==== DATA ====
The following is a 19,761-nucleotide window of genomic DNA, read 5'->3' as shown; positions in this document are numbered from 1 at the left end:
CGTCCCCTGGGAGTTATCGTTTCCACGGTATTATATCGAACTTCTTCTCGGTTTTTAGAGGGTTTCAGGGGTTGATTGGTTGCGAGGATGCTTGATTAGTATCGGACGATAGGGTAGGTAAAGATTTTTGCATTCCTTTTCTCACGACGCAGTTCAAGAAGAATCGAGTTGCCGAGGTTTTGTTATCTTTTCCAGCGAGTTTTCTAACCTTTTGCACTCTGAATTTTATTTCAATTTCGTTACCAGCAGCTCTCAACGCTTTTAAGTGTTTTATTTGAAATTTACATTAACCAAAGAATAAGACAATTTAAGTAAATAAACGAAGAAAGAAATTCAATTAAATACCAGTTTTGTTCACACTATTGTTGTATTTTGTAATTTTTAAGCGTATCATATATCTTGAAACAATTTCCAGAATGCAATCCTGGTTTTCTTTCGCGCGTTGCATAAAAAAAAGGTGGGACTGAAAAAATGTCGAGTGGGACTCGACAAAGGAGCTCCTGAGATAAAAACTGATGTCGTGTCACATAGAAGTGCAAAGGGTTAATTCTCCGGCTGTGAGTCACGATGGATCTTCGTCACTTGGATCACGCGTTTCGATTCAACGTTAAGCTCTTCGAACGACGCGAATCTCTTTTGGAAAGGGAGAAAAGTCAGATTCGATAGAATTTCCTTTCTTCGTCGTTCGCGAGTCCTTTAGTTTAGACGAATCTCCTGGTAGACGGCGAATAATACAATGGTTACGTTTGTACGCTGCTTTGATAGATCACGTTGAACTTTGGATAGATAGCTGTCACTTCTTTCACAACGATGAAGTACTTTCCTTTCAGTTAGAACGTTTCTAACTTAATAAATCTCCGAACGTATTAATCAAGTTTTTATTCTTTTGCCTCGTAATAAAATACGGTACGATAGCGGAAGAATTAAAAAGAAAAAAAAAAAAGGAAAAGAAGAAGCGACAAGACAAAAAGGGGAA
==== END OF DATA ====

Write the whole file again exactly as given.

The following is a 19,761-nucleotide window of genomic DNA, read 5'->3' as shown; positions in this document are numbered from 1 at the left end:
CGTCCCCTGGGAGTTATCGTTTCCACGGTATTATATCGAACTTCTTCTCGGTTTTTAGAGGGTTTCAGGGGTTGATTGGTTGCGAGGATGCTTGATTAGTATCGGACGATAGGGTAGGTAAAGATTTTTGCATTCCTTTTCTCACGACGCAGTTCAAGAAGAATCGAGTTGCCGAGGTTTTGTTATCTTTTCCAGCGAGTTTTCTAACCTTTTGCACTCTGAATTTTATTTCAATTTCGTTACCAGCAGCTCTCAACGCTTTTAAGTGTTTTATTTGAAATTTACATTAACCAAAGAATAAGACAATTTAAGTAAATAAACGAAGAAAGAAATTCAATTAAATACCAGTTTTGTTCACACTATTGTTGTATTTTGTAATTTTTAAGCGTATCATATATCTTGAAACAATTTCCAGAATGCAATCCTGGTTTTCTTTCGCGCGTTGCATAAAAAAAAGGTGGGACTGAAAAAATGTCGAGTGGGACTCGACAAAGGAGCTCCTGAGATAAAAACTGATGTCGTGTCACATAGAAGTGCAAAGGGTTAATTCTCCGGCTGTGAGTCACGATGGATCTTCGTCACTTGGATCACGCGTTTCGATTCAACGTTAAGCTCTTCGAACGACGCGAATCTCTTTTGGAAAGGGAGAAAAGTCAGATTCGATAGAATTTCCTTTCTTCGTCGTTCGCGAGTCCTTTAGTTTAGACGAATCTCCTGGTAGACGGCGAATAATACAATGGTTACGTTTGTACGCTGCTTTGATAGATCACGTTGAACTTTGGATAGATAGCTGTCACTTCTTTCACAACGATGAAGTACTTTCCTTTCAGTTAGAACGTTTCTAACTTAATAAATCTCCGAACGTATTAATCAAGTTTTTATTCTTTTGCCTCGTAATAAAATACGGTACGATAGCGGAAGAATTAAAAAGAAAAAAAAAAAAGGAAAAGAAGAAGCGACAAGACAAAAAGGGGAA